Agriculture Calls on STB to Increase Rail Competition Following Executive Order
By Michael Anderson, USW Market Analyst
On the heels of a White House Executive Order on competition this month, a large group of agricultural shippers recently wrote to the U.S. Surface Transportation Board (STB) to advocate for several policy proposals in front of the board that can make a significant difference in increasing rail competition in transportation of wheat and other commodities.
The letter was written by a diverse grouping of agricultural organizations, including U.S. Wheat Associates (USW), that created an informal coalition, the Agricultural Transportation Working Group (ATWG), in 2003. The group meets regularly to discuss critical transportation policy issues that affect U.S. agriculture. The group also identifies policy priorities and suggests needed changes to help maintain U.S agriculture’s international competitiveness.
More Room for Negotiation Needed
With about 70% of U.S. wheat moving to domestic and export markets by rail, railroads provide an essential logistical function that neither farmers nor grain companies can perform on their own. Yet those shippers are often “captive” because they lack economic alternatives to a single railroad.
The letter specifically encouraged STB to enable “competitive switching” (see below for more information) and urged “the Board to finalize other regulations … to provide rail customers greater ability to negotiate prices and challenge unreasonable rates and fees.” The letter points out that “fees are increasingly becoming a larger source of revenue for railroads and expense for their customers.” Click here to read more about how rail rates affect U.S. wheat export basis.
The President’s Executive Order was particularly broad and focused on proposals to increase competition in many industries, with the transportation portion including rail competition and maritime initiatives, stating that “robust competition is critical to preserving America’s role as the world’s leading economy … inaction has contributed to these problems, with workers, farmers, small businesses, and consumers paying the price.”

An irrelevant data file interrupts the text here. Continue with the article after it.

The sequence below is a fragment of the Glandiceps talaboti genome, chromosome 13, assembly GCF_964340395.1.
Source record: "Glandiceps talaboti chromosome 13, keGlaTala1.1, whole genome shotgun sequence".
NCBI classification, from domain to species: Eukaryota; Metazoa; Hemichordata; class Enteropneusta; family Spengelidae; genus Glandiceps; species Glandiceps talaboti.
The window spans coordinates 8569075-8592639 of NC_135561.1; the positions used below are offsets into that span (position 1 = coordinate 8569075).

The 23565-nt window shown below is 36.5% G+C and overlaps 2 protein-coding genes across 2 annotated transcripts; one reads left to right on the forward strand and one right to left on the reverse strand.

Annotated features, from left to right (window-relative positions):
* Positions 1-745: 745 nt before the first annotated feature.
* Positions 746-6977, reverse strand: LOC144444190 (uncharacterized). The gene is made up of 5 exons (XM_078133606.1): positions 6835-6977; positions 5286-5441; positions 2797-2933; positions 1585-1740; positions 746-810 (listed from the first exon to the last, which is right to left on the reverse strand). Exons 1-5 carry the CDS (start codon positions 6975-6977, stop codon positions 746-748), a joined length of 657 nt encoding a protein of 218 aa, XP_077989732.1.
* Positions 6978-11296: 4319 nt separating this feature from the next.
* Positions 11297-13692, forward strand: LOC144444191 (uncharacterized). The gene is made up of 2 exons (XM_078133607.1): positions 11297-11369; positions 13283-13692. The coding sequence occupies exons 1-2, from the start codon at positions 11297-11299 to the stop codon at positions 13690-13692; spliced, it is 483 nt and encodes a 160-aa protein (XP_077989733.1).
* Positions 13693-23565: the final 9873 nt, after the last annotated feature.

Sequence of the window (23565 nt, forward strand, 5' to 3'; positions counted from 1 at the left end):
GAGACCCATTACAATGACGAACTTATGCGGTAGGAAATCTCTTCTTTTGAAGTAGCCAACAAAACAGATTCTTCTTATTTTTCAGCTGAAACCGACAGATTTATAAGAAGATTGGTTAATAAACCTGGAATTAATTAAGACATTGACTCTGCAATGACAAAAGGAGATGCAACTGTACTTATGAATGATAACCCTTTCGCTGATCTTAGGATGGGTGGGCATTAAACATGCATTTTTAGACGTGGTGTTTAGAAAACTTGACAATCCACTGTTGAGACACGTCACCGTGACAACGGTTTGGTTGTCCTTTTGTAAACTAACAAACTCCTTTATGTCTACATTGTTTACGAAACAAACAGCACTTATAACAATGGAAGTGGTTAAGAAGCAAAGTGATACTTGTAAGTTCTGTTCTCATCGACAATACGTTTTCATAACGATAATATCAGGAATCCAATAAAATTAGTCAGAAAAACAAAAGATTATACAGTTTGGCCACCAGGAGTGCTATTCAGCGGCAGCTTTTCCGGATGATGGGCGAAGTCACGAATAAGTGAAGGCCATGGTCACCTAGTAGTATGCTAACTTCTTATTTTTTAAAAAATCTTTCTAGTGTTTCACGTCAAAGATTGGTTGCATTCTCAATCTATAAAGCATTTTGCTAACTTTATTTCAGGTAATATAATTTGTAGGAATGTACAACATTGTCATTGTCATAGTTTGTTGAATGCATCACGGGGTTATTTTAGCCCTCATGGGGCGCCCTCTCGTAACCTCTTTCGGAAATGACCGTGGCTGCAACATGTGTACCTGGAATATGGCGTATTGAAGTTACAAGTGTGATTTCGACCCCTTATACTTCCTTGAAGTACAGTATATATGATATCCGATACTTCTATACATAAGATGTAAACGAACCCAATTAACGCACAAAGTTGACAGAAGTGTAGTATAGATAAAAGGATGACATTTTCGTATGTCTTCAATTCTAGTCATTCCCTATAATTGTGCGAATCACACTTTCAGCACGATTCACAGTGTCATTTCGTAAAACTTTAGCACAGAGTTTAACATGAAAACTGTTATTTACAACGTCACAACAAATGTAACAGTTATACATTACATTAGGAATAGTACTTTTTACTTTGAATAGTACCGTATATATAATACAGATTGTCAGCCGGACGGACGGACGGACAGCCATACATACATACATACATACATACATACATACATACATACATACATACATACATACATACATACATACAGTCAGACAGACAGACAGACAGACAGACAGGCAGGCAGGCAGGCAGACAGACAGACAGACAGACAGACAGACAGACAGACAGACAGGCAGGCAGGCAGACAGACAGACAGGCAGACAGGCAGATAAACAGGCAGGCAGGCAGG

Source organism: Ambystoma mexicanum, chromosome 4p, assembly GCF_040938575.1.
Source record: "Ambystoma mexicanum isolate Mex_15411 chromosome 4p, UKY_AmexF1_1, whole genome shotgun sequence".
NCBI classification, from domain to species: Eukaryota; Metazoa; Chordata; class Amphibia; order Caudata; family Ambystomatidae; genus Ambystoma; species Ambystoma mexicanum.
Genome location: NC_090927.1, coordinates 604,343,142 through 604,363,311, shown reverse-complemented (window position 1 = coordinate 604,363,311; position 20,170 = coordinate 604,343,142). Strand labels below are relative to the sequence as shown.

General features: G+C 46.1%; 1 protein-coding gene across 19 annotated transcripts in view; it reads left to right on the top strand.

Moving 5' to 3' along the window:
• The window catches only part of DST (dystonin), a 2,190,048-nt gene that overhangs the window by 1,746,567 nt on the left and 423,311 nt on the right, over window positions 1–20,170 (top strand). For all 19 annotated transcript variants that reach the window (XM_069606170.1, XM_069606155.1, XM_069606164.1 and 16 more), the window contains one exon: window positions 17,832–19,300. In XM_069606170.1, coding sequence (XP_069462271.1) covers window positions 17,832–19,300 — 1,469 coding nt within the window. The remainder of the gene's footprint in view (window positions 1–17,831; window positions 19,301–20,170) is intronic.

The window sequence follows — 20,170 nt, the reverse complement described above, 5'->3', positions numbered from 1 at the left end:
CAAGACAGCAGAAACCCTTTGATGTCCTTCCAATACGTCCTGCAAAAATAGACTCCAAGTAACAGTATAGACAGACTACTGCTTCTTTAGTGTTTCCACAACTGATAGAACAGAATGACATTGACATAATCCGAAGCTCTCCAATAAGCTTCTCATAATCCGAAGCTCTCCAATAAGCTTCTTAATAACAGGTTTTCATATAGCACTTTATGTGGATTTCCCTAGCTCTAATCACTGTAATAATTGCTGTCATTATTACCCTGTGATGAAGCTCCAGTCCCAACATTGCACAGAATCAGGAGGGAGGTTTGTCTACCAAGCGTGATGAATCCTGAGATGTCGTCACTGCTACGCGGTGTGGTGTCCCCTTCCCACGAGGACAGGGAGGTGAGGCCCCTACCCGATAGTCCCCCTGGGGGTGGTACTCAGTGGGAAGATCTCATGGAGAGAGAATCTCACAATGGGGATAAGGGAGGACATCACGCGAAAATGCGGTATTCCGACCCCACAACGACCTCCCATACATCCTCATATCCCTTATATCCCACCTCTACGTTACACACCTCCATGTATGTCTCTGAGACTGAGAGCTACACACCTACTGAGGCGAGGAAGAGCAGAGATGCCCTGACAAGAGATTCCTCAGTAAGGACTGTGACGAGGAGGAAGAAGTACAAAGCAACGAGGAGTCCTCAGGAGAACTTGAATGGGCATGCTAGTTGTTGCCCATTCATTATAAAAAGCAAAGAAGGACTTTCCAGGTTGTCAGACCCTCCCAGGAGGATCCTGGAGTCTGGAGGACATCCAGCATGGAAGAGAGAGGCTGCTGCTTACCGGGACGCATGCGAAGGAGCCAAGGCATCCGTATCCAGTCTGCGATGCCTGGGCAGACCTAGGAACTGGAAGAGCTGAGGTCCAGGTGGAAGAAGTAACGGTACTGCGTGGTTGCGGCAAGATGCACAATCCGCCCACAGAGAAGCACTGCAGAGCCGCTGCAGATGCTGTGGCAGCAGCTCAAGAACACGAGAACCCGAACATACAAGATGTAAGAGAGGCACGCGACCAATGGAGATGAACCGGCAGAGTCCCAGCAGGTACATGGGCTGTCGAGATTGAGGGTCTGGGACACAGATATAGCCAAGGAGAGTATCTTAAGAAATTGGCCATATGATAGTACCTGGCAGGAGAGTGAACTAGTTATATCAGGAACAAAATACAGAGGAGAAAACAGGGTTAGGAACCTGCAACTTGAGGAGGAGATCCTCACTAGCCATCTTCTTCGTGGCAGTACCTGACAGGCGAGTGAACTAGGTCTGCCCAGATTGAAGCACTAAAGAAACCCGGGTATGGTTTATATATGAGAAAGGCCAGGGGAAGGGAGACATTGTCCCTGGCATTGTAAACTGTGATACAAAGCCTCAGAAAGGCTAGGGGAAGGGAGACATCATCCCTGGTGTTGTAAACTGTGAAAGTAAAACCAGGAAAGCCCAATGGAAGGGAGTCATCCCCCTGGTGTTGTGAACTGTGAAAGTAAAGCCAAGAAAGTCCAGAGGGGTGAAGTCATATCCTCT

“Competition is critical to the health of the rail industry and the significant role rail serves in the larger economy, and this Executive Order will help focus attention on these important issues.” – Surface Transportation Board Chairman Martin J. Oberman
The Order explicitly states that agencies like the STB and Federal Maritime Commission (FMC) can influence the conditions of competition through their exercise of regulatory authority. In addition to the competitive switching rule, the STB has the latitude to propose or finalize other options such as bottleneck rate rules and Final Offer Rate Review – for which USW has advocated – both of which would start to tip the scales in favor of a level playing field for rail shippers.
While the rail industry will almost certainly oppose any changes to the current regulatory model that affects rail competition, executive pressure and political initiative may encourage the STB majority to act on these proposals (click here to read STB Chairman Martin J. Oberman’s statement on the President’s Executive Order). Many industry watchers are even speculating that the focus on increasing competition and attention on consolidation will factor into the STB’s consideration of the proposed Canadian National Railways purchase of Kansas City Southern Railroad – something the USW Wheat Transportation Working Group is closely watching.
In USW’s mission “to enhance wheat’s profitability for U.S. wheat producers and its value for their customers,” a potential solution may be found in the President’s directive if it indeed does rebalance the relationship between railroads and their customers.
“Competitive switching” is a policy proposal in which a rail customer such as an inland country grain elevator could seek bids for service from nearby competing railroads even if the customer is not located directly on the competing railroad’s track. It is designed to inject competition into what is otherwise a captive transportation market, where many rail customers, especially grain elevators, have direct access to only a single freight railroad, leaving them with little to no bargaining power over shipping rates. Freight rail reform advocates who have sought such policies for a long time are enthusiastically looking to the President’s “Promoting Competition in the American Economy” executive order to add momentum to the call for greater competition.